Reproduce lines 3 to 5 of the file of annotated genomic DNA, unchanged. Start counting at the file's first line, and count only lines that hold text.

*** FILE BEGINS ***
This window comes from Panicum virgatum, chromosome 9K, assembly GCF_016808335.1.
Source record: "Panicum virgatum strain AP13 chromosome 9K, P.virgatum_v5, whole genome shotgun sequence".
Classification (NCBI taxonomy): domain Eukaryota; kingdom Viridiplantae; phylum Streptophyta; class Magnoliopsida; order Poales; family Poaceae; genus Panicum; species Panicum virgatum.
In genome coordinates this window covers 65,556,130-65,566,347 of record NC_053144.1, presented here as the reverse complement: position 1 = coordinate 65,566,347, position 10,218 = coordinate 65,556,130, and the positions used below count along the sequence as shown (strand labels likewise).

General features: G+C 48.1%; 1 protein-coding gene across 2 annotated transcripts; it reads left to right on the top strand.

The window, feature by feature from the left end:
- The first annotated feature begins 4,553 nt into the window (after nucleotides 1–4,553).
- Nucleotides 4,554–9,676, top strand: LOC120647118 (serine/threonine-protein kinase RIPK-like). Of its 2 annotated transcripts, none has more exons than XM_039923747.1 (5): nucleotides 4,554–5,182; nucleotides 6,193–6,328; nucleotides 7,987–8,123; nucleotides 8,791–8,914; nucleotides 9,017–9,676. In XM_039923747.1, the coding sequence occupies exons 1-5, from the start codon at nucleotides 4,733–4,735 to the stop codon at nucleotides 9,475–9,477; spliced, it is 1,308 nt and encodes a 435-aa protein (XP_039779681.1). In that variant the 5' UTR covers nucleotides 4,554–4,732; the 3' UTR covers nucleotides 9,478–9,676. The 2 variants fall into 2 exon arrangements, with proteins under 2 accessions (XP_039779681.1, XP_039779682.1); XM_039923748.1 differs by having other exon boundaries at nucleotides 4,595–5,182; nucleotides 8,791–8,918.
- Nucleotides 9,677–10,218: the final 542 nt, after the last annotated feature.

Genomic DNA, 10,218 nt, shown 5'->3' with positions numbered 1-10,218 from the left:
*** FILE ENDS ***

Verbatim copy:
Classification (NCBI taxonomy): domain Eukaryota; kingdom Viridiplantae; phylum Streptophyta; class Magnoliopsida; order Poales; family Poaceae; genus Panicum; species Panicum virgatum.
In genome coordinates this window covers 65,556,130-65,566,347 of record NC_053144.1, presented here as the reverse complement: position 1 = coordinate 65,566,347, position 10,218 = coordinate 65,556,130, and the positions used below count along the sequence as shown (strand labels likewise).

General features: G+C 48.1%; 1 protein-coding gene across 2 annotated transcripts; it reads left to right on the top strand.